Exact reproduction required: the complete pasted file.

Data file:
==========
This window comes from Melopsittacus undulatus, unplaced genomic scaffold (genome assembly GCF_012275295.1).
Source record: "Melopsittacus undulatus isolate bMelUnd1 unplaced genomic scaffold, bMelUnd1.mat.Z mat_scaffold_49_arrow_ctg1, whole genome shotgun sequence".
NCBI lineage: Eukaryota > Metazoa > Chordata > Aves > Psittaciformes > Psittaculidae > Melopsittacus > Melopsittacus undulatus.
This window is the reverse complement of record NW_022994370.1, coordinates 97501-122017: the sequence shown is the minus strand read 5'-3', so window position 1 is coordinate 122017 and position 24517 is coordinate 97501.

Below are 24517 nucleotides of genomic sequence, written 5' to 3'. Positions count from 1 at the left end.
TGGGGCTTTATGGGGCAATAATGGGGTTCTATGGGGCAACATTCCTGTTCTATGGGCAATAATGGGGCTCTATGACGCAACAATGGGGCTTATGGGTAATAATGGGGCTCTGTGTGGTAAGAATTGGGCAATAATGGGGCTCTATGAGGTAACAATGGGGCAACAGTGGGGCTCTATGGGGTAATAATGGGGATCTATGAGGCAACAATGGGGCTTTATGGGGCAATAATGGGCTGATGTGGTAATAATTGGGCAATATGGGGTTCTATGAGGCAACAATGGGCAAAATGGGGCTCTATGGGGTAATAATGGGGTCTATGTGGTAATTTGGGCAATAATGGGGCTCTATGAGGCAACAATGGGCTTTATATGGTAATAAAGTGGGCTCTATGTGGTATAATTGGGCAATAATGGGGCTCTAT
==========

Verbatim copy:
This window comes from Melopsittacus undulatus, unplaced genomic scaffold (genome assembly GCF_012275295.1).
Source record: "Melopsittacus undulatus isolate bMelUnd1 unplaced genomic scaffold, bMelUnd1.mat.Z mat_scaffold_49_arrow_ctg1, whole genome shotgun sequence".
NCBI lineage: Eukaryota > Metazoa > Chordata > Aves > Psittaciformes > Psittaculidae > Melopsittacus > Melopsittacus undulatus.
This window is the reverse complement of record NW_022994370.1, coordinates 97501-122017: the sequence shown is the minus strand read 5'-3', so window position 1 is coordinate 122017 and position 24517 is coordinate 97501.

Below are 24517 nucleotides of genomic sequence, written 5' to 3'. Positions count from 1 at the left end.
TGGGGCTTTATGGGGCAATAATGGGGTTCTATGGGGCAACATTCCTGTTCTATGGGCAATAATGGGGCTCTATGACGCAACAATGGGGCTTATGGGTAATAATGGGGCTCTGTGTGGTAAGAATTGGGCAATAATGGGGCTCTATGAGGTAACAATGGGGCAACAGTGGGGCTCTATGGGGTAATAATGGGGATCTATGAGGCAACAATGGGGCTTTATGGGGCAATAATGGGCTGATGTGGTAATAATTGGGCAATATGGGGTTCTATGAGGCAACAATGGGCAAAATGGGGCTCTATGGGGTAATAATGGGGTCTATGTGGTAATTTGGGCAATAATGGGGCTCTATGAGGCAACAATGGGCTTTATATGGTAATAAAGTGGGCTCTATGTGGTATAATTGGGCAATAATGGGGCTCTAT